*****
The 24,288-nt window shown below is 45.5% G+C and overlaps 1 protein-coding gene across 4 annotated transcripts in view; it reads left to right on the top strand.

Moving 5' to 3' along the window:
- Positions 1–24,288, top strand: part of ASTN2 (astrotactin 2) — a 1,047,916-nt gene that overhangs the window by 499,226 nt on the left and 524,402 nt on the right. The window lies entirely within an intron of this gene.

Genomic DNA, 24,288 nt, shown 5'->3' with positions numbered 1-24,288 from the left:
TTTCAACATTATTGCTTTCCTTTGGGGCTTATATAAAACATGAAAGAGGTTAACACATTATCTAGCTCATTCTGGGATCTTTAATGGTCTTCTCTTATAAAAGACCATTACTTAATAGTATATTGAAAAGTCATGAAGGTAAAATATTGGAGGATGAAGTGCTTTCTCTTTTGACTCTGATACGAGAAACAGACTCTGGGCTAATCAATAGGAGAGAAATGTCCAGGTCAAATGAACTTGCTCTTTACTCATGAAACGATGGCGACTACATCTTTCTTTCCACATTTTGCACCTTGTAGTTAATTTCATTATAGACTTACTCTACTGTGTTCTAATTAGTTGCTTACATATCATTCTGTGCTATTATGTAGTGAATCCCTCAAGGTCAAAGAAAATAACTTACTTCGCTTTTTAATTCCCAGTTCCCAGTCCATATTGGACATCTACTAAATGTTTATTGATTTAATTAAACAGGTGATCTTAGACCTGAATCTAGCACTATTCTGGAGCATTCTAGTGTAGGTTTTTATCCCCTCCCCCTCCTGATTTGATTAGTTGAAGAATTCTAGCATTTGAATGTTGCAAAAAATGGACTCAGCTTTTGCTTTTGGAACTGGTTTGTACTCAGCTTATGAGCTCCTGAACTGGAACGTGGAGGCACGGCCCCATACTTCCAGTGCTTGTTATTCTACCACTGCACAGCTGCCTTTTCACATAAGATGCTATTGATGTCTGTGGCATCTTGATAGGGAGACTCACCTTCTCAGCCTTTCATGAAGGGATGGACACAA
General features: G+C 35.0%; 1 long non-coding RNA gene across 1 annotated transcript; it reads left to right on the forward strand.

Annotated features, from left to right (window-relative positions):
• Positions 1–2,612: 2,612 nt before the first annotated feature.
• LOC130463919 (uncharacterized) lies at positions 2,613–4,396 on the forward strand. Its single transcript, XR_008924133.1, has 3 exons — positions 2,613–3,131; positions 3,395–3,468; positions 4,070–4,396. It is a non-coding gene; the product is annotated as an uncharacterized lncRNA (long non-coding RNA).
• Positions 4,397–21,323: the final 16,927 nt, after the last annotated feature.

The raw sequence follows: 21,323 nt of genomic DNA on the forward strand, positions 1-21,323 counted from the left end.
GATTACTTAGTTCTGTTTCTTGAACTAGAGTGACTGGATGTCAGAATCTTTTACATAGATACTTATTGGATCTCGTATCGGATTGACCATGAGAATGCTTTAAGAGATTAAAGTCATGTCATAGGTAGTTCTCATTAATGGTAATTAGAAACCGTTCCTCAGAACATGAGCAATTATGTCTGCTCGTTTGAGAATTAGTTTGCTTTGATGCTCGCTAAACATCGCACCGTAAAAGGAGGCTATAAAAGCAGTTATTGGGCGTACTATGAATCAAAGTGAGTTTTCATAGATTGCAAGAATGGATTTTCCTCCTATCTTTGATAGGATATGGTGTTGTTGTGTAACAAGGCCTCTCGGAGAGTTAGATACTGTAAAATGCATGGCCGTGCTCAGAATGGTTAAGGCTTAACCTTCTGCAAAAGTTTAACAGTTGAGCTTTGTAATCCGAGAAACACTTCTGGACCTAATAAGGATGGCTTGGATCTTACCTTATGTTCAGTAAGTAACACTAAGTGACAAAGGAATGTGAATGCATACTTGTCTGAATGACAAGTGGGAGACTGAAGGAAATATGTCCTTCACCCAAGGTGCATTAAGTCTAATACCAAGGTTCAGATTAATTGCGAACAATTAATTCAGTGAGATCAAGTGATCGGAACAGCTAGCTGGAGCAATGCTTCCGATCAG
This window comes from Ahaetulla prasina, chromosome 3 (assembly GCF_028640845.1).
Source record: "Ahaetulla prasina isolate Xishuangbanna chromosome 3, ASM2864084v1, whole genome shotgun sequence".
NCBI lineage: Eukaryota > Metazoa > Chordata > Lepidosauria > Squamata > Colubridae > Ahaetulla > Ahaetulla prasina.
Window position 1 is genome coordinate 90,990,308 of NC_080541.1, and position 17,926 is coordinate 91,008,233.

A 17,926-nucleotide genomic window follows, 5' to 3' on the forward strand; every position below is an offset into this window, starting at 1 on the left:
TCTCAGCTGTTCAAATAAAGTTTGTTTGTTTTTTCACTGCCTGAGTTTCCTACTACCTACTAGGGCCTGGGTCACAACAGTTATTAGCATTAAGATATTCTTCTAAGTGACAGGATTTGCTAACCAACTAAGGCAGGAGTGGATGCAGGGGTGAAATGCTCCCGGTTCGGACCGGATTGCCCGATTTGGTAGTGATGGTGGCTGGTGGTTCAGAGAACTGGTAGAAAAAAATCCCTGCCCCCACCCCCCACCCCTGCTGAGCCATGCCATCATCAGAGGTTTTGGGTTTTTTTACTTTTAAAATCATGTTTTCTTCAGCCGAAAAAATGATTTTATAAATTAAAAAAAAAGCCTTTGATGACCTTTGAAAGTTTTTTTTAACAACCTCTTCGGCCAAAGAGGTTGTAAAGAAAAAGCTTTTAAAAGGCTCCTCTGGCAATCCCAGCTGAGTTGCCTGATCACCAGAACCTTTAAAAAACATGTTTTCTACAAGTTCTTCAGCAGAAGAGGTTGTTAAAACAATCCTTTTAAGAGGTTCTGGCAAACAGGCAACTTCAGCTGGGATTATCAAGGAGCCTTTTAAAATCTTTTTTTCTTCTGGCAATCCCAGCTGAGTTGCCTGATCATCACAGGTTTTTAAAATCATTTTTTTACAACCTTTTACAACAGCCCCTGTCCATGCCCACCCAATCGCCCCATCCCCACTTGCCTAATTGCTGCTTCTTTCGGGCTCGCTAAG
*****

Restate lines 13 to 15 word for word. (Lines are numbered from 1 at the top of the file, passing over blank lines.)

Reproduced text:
This window comes from Ahaetulla prasina, chromosome 3 (assembly GCF_028640845.1).
Source record: "Ahaetulla prasina isolate Xishuangbanna chromosome 3, ASM2864084v1, whole genome shotgun sequence".
NCBI lineage: Eukaryota > Metazoa > Chordata > Lepidosauria > Squamata > Colubridae > Ahaetulla > Ahaetulla prasina.